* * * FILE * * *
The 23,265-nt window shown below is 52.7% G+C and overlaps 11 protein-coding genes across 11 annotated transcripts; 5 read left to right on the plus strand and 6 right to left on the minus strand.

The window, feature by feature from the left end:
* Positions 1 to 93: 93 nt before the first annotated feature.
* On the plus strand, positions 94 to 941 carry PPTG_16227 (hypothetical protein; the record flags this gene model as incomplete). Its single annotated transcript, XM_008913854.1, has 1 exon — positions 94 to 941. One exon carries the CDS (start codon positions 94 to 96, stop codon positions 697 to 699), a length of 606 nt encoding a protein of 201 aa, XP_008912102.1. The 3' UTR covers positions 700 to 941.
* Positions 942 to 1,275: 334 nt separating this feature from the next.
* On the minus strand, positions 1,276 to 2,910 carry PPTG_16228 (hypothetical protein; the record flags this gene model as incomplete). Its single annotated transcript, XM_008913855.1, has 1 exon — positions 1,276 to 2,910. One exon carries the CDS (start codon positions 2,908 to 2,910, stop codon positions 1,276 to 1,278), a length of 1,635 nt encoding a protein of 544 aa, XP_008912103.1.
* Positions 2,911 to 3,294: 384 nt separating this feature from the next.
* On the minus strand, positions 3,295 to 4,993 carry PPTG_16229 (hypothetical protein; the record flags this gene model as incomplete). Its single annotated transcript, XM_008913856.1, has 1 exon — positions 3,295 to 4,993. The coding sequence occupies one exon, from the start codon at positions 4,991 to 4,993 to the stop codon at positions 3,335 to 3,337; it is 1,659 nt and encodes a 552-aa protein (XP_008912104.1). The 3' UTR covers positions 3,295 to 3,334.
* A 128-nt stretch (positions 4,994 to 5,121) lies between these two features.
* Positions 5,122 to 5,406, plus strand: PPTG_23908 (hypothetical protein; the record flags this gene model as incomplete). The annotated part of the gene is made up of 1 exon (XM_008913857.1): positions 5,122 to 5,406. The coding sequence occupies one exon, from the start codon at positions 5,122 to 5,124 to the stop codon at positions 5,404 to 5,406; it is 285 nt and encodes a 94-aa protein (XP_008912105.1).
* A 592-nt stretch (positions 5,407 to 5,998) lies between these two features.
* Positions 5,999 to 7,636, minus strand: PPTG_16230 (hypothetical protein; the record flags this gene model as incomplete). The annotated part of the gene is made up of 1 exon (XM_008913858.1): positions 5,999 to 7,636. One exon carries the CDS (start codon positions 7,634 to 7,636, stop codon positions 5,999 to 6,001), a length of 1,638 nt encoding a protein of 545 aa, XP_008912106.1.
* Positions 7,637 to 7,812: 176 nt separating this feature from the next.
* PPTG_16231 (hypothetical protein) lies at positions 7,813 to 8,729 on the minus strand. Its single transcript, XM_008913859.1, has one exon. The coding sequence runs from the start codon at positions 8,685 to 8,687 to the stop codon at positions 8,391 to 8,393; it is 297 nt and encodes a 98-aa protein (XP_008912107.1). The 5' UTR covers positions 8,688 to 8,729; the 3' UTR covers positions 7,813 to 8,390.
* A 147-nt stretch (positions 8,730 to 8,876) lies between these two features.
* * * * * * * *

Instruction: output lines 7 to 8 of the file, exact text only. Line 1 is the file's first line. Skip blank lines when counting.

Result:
* Positions 2,911 to 3,294: 384 nt separating this feature from the next.
* On the minus strand, positions 3,295 to 4,993 carry PPTG_16229 (hypothetical protein; the record flags this gene model as incomplete). Its single annotated transcript, XM_008913856.1, has 1 exon — positions 3,295 to 4,993. The coding sequence occupies one exon, from the start codon at positions 4,991 to 4,993 to the stop codon at positions 3,335 to 3,337; it is 1,659 nt and encodes a 552-aa protein (XP_008912104.1). The 3' UTR covers positions 3,295 to 3,334.